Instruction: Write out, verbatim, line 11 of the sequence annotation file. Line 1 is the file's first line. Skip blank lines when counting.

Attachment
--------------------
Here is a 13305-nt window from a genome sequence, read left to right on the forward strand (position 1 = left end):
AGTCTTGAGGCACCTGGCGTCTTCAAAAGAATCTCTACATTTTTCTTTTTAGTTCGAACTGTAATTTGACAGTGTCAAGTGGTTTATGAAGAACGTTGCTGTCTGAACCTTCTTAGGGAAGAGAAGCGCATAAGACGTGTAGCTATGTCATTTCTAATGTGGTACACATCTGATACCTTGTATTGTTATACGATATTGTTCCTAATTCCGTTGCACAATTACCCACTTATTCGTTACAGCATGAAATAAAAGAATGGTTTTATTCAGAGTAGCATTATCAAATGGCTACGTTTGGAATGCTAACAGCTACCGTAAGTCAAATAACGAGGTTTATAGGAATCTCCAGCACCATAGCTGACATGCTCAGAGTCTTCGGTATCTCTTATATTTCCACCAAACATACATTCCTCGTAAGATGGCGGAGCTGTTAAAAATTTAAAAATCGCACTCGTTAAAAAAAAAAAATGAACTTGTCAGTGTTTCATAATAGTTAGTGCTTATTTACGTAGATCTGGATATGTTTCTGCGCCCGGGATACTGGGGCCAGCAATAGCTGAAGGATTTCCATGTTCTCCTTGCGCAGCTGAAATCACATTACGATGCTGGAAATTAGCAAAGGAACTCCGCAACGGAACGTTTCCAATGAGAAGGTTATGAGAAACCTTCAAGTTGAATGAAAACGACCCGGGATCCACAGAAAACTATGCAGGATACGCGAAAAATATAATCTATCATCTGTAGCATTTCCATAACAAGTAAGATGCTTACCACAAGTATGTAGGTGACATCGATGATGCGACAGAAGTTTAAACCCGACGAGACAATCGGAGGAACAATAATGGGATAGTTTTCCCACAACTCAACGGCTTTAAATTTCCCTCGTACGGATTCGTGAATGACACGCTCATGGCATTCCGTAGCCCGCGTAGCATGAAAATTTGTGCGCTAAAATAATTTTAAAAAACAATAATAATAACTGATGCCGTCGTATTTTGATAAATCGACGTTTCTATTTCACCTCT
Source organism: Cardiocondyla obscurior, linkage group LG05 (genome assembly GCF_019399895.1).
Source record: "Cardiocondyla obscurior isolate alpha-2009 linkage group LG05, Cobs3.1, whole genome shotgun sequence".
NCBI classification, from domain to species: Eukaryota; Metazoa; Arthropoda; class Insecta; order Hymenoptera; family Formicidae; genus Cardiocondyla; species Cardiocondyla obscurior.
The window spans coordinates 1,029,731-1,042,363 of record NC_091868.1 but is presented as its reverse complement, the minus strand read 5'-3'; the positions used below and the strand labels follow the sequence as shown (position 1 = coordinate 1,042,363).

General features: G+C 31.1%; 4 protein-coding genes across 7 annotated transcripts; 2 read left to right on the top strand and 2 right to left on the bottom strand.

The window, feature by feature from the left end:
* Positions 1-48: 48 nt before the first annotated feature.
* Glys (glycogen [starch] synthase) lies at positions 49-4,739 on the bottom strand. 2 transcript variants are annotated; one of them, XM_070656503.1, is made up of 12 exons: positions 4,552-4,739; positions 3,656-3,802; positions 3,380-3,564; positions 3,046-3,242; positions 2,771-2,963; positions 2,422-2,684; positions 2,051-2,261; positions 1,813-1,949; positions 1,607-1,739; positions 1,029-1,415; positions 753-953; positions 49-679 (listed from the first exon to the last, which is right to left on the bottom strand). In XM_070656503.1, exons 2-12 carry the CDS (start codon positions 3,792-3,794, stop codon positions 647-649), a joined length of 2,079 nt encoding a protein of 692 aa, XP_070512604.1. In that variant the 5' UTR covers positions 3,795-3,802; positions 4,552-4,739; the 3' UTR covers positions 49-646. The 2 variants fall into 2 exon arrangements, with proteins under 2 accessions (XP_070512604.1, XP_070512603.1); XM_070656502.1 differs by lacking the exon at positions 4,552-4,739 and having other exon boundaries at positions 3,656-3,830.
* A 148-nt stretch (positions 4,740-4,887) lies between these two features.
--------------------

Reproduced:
* A 148-nt stretch (positions 4,740-4,887) lies between these two features.